However, the thing that I spend my time on that I do not control is my Etsy page. Have a jewelry company on Etsy is like being a needle in the haystack. It takes too much time to figure out SEO Etsty trends to get a sale, and to they keep changing their guidelines!


Great post. Good just reading and learning from others. Time for a reality check. It’s great having lots of ideas and the promise of something exciting, but it’s the real thinking and the real work that is spent focusing on making things work that pays off in the long run. So many distractions, so little time! Clarity and focus and doing the things you know you have to do.

Time spent on things that don’t matter: Perfectionism on what my sites look like, building things in the hope that people will find them ‘when I promote them’, ‘when they’re finished’ ‘when they’re good enough’…
Matter: Building my list, getting in front of people and finding out what they REALLY want and are prepared to pay for (Ouch that hurt…)
What I don’t have control over – yes facebook, it feels like a big black hole!


Thank you for this post, I’ve found it very useful and opened my eyes.
My biggest ones is researching ways to get more leads but not actualy getting on with it and playing with social media platforms. I look forward to reading the follow on post.


Spot the fuck on!


Firstly Derek, thank you for this post. It is very timely as I have decided to stop spinning wheels and waste time on what is clearly NOT working eg social media organic reach, facebook, too much time researching as opposed to doing.
I have been “trying” to make my business work but feel that I have just not gone about finding potential customers the right way.
Or, doing detective work on what they actually want.
I have to be honest and say I do feel a bit dejected this week after working 14 hour days for the last 12 months. I have the new products, with pretty labels, the pretty website, facebook and google + pages.
Grand result today…around 40 sales a month and 25 on my email list.
I need to go back to the drawing board and be brutally honest, as you have been, that without a radical rethink my business will not succeed.
I could build a house with the number of shiny objects I have acquired 🙁


    I feel the same way. I am spending countless amount of time replying to emails, creating blogs, creating and designing images for social sites and still think I am loosing a lot of potential sales.


Doesn’t matter: Wasting time checking emails, facebook and too many newsletters, redesign without being very clear about what I want

Can’t control: Facebook


Problem: following too many experts with too many suggestions. Thank you Derek for making it simple just to follow (& implement your strategies) you from now on! Out of my control: Facebook

Ryan Kainec

I’m new at this and am just starting out. I enjoy reading your content and am excited to implement these strategies!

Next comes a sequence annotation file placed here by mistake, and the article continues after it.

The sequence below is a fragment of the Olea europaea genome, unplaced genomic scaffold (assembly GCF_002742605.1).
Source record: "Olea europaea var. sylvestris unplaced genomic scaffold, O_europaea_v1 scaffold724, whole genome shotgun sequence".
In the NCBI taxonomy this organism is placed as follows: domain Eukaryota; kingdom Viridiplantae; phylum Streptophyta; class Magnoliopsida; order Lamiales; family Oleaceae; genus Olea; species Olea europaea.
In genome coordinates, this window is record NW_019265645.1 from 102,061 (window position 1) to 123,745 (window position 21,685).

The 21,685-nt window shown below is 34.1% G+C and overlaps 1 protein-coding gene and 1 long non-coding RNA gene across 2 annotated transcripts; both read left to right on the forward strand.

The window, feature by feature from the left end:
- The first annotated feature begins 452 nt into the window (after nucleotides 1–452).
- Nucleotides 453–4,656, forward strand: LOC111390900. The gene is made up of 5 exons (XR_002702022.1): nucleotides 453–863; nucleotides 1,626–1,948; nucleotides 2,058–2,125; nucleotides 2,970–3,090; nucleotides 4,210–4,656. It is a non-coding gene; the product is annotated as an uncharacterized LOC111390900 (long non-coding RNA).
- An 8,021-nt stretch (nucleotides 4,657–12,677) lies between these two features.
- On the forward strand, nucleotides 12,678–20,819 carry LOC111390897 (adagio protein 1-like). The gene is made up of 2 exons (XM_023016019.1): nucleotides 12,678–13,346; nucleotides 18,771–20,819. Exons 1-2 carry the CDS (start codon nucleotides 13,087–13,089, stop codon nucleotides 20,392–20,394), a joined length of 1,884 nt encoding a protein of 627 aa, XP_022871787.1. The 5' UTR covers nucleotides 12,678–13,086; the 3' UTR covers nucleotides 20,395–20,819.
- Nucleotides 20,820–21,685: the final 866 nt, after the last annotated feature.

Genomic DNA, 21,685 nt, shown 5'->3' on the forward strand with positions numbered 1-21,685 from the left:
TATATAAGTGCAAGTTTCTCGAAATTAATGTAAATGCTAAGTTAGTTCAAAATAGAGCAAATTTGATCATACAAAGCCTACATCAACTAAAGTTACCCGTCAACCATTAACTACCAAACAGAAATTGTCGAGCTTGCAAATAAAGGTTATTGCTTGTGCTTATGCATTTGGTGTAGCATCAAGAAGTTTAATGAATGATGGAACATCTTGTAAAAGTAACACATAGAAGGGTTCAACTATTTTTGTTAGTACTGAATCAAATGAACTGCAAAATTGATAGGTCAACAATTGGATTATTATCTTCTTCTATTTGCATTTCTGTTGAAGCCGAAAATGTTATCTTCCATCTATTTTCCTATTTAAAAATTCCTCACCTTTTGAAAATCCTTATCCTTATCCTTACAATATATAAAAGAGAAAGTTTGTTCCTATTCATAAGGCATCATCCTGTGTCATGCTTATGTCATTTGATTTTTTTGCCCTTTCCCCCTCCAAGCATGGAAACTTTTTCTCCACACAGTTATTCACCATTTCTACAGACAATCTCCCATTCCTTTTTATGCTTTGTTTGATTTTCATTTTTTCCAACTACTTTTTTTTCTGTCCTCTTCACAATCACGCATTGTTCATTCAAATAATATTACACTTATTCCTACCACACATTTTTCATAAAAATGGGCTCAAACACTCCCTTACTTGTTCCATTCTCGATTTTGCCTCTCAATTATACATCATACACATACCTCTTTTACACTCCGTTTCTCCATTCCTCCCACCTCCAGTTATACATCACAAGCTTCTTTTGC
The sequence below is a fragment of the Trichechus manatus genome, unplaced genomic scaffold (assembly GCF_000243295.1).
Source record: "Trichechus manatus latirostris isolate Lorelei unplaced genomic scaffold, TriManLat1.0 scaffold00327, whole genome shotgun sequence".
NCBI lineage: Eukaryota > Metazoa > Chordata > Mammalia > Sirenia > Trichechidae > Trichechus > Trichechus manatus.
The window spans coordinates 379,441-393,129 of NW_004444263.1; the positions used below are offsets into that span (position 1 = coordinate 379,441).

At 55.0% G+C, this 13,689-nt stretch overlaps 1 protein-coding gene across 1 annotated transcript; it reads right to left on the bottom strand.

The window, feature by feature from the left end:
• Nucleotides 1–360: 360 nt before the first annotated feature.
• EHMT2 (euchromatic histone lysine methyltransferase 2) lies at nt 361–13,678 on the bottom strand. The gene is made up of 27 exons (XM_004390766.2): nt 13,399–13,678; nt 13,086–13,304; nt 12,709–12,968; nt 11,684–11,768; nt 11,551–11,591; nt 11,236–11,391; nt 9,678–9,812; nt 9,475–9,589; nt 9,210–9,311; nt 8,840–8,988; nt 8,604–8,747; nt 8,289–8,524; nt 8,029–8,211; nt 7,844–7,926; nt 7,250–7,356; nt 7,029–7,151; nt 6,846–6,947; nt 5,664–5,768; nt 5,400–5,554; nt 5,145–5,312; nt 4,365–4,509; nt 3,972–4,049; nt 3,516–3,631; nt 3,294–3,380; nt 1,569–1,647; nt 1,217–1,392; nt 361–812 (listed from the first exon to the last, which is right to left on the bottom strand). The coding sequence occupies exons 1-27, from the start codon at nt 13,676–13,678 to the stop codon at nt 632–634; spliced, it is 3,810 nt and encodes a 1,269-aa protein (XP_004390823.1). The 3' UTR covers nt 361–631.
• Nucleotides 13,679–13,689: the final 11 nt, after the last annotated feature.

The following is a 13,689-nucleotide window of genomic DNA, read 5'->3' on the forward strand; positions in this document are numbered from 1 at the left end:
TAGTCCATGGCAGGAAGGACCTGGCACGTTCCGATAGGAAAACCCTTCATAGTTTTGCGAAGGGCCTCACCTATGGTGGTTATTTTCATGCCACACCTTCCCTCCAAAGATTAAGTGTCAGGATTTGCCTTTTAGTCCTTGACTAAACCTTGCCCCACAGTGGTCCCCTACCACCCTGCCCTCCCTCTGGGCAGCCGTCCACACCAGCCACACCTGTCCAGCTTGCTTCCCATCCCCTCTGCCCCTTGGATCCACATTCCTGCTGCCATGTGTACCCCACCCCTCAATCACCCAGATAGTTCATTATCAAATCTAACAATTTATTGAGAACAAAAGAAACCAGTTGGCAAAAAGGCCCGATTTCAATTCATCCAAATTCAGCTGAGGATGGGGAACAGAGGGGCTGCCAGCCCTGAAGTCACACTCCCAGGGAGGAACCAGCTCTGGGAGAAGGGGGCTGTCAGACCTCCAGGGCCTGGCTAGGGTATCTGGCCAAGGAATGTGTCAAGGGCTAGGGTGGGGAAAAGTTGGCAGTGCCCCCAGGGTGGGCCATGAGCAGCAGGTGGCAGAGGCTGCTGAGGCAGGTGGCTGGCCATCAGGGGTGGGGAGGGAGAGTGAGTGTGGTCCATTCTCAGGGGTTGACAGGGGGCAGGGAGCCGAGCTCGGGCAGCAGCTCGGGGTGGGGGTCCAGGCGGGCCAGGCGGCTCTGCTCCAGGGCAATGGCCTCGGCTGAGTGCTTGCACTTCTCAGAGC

Gordon Firemark

My doesn’t matter: Reading email newsletters, autoresponders, etc.
My can’t control: Yotube – I rely on my videos for some chunk of my traffic. I could get taken down any time.


My can’t control: many of my clients know me through a niche hobby forum – I need to get away from my reliance on that to promote myself. As for time wasting, keeping my base rates low for that same niche community to pay – I am often contacted on Deviantart unsolicitered and those clients want to pay more than my base rates.


I did invest in ‘a top tier email service’ and wasted an enormous amount of money and time. I spent a year trying to integrate this product into an existing platform that just wasn’t having it. I finally admitted defeat, cancelled it and concentrated on making what I currently have work. Consequently my online course will be launched by the end of the month (only one year late). A big lesson, not to get distracted by the ‘almost there…. just this bit to fix, add or change…’ I am launching the first part and will work on the others as each module launch date comes up, I am not waiting for the whole thing to be finished and perfected, I am getting on with what I have. Here goes…

Laurence Bradford

Doesn’t matter: experimenting with tons of design stuff, optin form variations and so on all in my site.

Don’t control: basically all my social media efforts. And I have many :-/


I think for many of us, there is a period of required pain in order to properly understand the significance of this lesson. Let me explain.
Most of us don’t create a business over night, it’s a process and within that process you find both success and failure. What you ultimately discover however, is what you though was a priority versus what is actually required in your focus points AND your approach.
This takes time. For some it’s longer while others shorter… but we all go thru this and it’s a rite of passage is some ways for all entrepreneurs… but make no mistake… some pain is required.
IMO you need to have this happen before you can actually observe the massive amounts of time you waste. When you go through process you say things to yourself, WTF was I thinking… if you’re lucky enough, you have a mentor to slap you around and rub your nose in it.